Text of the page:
How much does car engine repair cost?
Article by Matilda Douglas-Henry
Your engine is the
heart of your vehicle: it keeps your car running, and relies on a variety of
mechanisms to do so safely. Driving with a weak or struggling engine is never a
good idea, and sets you up for costly and time-consuming repairs down the road.
Today we will discuss the many elements of car engine repair, including:
- The different parts of a car engine
- Common problems for engines
- Signs that your engine is in trouble
- The cost of engine repair
What are the different parts of a car engine?
Your car’s engine has many different components that must be performing at a high and consistent standard to ensure the smooth running of your vehicle. A standard car engine is fitted out with these main parts:
- The engine block, essentially the engine where the combustion occurs (all other parts are connected to the block);
- Pistons that pump up and down and compress the air and fuel, which is transferred to the tyres by the transmission and makes them spin;
- A cylinder head attached to the top of the engine block that sections it off and prevents gas from escaping;
- A crankshaft, which is an energy converter at the bottom of the block;
- A camshaft that opens/closes the valves;
- Valves (both intake and exhaust) that regulate the air, fuel and fumes in the cylinder head;
- The oil pan located at the bottom of the engine that stores all the oil used to lubricate.
What are common problems that my engine might face?
Before we start this section: there are many operational systems and substances that your engine relies on to keep it working. When these are maintained and serviced regularly, they can often help you avoid costly engine repairs. If these elements aren’t working properly, your car will show the telltale signs of engine trouble, and if left unattended can have dire and expensive consequences.
Your engine is constantly going through a complex set of processes to keep your car safely running at its many different speeds—as such, the tiniest screw loose can pose major problems. Here are some of the most common engine issues.
Oil is the engine’s elixir of life. If your vehicle is serviced within the recommended timeframes, one of the first things a mechanic will do is assess your oil levels. Poor lubrication and oil debris occur if your oil is old or dwindling and has not been changed enough, or the filters haven’t been regularly cleaned. A failing oil pump will also prevent your engine from being lubricated properly.
Leaking or old engine coolant
Coolant—you guessed it—keeps your engine at a stable temperature; if coolant is leaking or hasn’t been changed recently, your engine can overheat. Leaking coolant can stem from the reservoir that stores excess coolant, or something more severe like a blown radiator hose or warped head gasket. If your coolant is too old the engine radiators can become blocked with sediments and deposits. Like oil, coolant needs to be inspected during your routine services, and drained and refilled entirely if there are any issues.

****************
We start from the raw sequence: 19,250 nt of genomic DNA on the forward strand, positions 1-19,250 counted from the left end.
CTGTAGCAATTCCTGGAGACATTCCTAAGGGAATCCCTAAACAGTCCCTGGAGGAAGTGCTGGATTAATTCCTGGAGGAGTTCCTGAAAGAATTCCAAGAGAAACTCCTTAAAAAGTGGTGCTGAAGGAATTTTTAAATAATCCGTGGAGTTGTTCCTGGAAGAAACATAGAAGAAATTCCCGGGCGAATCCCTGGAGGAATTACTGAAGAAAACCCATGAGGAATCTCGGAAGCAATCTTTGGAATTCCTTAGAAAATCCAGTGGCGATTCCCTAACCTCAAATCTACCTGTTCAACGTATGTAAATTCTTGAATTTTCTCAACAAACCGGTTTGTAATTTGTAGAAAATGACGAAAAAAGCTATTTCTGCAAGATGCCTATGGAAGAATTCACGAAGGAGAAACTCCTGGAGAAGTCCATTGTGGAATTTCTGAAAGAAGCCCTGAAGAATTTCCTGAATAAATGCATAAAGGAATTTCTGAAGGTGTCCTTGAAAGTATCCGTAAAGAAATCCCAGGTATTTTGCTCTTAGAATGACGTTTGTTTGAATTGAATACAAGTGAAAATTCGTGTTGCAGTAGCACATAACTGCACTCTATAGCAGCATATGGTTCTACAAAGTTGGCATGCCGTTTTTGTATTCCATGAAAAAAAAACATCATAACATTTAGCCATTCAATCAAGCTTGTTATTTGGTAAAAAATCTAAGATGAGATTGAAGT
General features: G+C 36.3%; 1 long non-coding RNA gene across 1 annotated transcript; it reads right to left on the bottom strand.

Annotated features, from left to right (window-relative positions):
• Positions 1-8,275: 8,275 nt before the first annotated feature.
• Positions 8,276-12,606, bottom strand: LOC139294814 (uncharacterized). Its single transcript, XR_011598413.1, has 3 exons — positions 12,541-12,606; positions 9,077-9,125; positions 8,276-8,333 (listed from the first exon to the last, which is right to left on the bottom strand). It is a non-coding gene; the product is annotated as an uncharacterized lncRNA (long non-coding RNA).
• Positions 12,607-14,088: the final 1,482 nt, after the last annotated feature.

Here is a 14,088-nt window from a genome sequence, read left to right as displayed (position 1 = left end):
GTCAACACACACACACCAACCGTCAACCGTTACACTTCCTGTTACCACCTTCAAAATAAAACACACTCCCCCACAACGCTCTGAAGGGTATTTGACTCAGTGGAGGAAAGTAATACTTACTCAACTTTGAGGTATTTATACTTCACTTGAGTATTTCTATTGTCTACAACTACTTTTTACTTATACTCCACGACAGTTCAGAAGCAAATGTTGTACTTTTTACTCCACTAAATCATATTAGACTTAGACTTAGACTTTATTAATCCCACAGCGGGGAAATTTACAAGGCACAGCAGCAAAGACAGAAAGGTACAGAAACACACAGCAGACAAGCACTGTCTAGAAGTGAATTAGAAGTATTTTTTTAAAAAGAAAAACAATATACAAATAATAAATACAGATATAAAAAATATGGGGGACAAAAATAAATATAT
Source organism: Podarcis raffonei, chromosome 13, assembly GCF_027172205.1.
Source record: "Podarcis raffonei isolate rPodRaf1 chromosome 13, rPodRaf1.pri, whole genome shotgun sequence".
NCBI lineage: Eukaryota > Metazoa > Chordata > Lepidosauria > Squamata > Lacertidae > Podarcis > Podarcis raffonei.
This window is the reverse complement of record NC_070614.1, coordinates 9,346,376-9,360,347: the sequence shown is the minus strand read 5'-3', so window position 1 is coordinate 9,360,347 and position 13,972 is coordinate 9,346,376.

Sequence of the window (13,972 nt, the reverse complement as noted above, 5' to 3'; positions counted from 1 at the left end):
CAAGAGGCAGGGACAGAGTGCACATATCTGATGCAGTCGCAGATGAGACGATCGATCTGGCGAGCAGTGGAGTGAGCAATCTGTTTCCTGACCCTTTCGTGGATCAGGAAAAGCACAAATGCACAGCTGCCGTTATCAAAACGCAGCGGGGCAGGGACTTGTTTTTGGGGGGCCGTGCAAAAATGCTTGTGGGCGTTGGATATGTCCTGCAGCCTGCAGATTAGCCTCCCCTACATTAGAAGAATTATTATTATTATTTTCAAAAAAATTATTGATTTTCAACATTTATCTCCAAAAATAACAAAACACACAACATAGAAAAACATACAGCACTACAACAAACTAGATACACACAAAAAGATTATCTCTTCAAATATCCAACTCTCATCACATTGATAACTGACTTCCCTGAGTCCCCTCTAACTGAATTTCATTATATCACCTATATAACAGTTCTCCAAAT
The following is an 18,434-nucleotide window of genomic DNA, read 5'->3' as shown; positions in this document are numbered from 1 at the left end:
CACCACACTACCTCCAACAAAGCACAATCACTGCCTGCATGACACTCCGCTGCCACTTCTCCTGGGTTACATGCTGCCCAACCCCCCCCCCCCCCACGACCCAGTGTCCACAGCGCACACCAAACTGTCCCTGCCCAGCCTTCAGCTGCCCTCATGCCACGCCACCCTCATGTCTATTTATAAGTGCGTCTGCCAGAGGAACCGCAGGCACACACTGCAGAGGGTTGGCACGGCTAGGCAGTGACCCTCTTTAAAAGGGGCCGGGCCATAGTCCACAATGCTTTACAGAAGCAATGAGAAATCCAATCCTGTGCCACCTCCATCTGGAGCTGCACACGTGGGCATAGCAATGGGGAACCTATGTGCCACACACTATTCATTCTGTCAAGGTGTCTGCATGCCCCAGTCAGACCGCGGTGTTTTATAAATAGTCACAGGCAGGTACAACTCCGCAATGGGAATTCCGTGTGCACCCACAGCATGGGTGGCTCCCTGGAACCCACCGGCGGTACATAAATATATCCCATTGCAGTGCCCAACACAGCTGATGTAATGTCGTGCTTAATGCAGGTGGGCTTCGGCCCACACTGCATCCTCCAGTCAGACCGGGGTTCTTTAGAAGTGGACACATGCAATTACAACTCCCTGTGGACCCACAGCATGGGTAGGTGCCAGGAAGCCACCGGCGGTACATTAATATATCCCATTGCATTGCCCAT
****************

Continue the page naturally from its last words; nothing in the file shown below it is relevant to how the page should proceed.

Poor fuel and air compression
Weakened fuel and air compression can happen because of other parts experiencing extensive wear and tear; broken valve seals, worn-out piston rings, and cylinders with holes can cause air to seep out.
Too much heat in combustion chamber
The combination of high heat and too much pressure can cause a spark knock. This means that your engine detonates and can cause serious injury to your pistons, piston rings and head gaskets.
Worn-out spark plugs
A more common issue with older cars, spark plugs spark the compressed fuel in the engine. If they are too old, the ignition might not be able to activate and the engine can misfire, which can create long-term damage.
What are some signs that my car’s engine is in trouble?
It’s all well and good to have a vague idea of the internal problems your engine might be experiencing, but the most important part is being able to identify them. While we are firm believers in getting all ostensible car issues assessed by a trained technician, drivers should be mindful of all sensory warning signs, especially when behind the wheel.
If your car’s engine needs help, you should look out for:
- A knocking noise while driving (too much heat in combustion chamber);
- Sputtering sound (lack of compression);
- A burning smell while driving;
- Steering transmission hard to control;
- More power required to brake;
- Brown liquid dripping from the bottom of the vehicle (oil leak)
- White, blue, or grey smoke from the exhaust;
- A noticeably hot engine;
- Discoloured oil (coolant leak).
How much does engine repair cost?
Oil leak repairs cost between $250 and $1,000, and can increase depending on the complexity of the required repairs. Expect to pay a higher price point if major components of the engine or transmission need to be removed to access the leak. An oil and filter change costs between $150 and $300.
If your coolant reservoir needs to be replaced, it typically costs between $150 and $350, and can become more expensive depending on the make and model of your vehicle. Radiator hose replacement will cost between $225 and $350. A replacement radiator will cost approximately $300.
On the pricier side of things: the cost of head gasket repair or replacement is between $800 and $3,200 with an average price of $1,200. A camshaft replacement requires a lot of labour, and costs between $1,500 and $3,000.
If your engine needs to be replaced entirely, a reconditioned one will cost approximately $4,000.
We hope this article has been helpful in capturing just how important it is to get your engine serviced regularly, and to keep an eye (and ear) out for any warning signs that there may be internal problems. If you see that engine light on the dashboard, don’t wait another moment! Use DingGo’s quick quotes service today.